Though Maryland has launched various buprenorphine initiatives for the treatment of its opioid addiction problem, including heroin abuse and addiction, it must be noted that there are some other treatment measures used in the state too. Heroin rehab in Maryland employs methadone, buprenorphine and the lesser-known naltrexone for treatment. The following is a brief summary of how these substances are administered.
The buprenorphine addiction treatment in Maryland is conducted on an inpatient as well as an outpatient basis. Buprenorphine itself is an opioid and hence it is important to monitor its usage. However, buprenorphine does not cause highly severe addiction symptoms and it can be weaned away easily. In order to reduce the addictive effect of buprenorphine, another substance called naloxone can be added to it. This is actually the composition of the FDA approved drug Suboxone which is used in the heroin treatment program in Maryland. A stronger form of buprenorphine known as Subutex is also used.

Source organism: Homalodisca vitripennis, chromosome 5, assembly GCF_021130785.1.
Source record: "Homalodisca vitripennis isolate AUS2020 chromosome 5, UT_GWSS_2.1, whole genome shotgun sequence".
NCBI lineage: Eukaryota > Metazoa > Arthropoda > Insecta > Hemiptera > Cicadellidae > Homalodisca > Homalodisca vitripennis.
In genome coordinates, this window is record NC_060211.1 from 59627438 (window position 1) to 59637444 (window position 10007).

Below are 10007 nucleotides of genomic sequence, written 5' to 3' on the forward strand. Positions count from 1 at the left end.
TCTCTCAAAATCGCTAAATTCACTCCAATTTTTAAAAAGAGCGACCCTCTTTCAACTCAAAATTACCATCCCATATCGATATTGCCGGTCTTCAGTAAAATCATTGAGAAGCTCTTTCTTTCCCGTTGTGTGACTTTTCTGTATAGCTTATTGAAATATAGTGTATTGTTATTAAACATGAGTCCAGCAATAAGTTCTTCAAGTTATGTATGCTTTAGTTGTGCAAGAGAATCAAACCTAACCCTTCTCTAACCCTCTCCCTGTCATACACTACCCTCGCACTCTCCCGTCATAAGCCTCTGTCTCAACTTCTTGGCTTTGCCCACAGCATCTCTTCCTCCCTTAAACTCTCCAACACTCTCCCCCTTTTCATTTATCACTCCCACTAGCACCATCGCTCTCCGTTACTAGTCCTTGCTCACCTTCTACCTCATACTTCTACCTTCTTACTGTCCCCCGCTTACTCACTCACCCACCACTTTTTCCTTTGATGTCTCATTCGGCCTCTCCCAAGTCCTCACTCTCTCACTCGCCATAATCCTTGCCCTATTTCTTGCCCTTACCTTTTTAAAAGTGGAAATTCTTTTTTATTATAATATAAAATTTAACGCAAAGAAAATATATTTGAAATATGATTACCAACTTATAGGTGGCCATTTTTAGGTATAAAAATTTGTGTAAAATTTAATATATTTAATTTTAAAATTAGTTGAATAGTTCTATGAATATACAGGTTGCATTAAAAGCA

Methadone has been used for a long time in Maryland but now its use is being slowly curtailed. The drug is highly addictive in itself and can be fatal if mixed with some other drugs. Hence, methadone is always part of inpatient addiction rehab in Maryland. Also, it is very important how it is administered and it cannot be stopped all of a sudden. Physician care is very important when methadone therapy is conducted.
Naltrexone is used as a substitute for heroin in the presence of buprenorphine. A person’s heroin addiction can be converted into naltrexone use within three to five days provided buprenorphine is used simultaneously.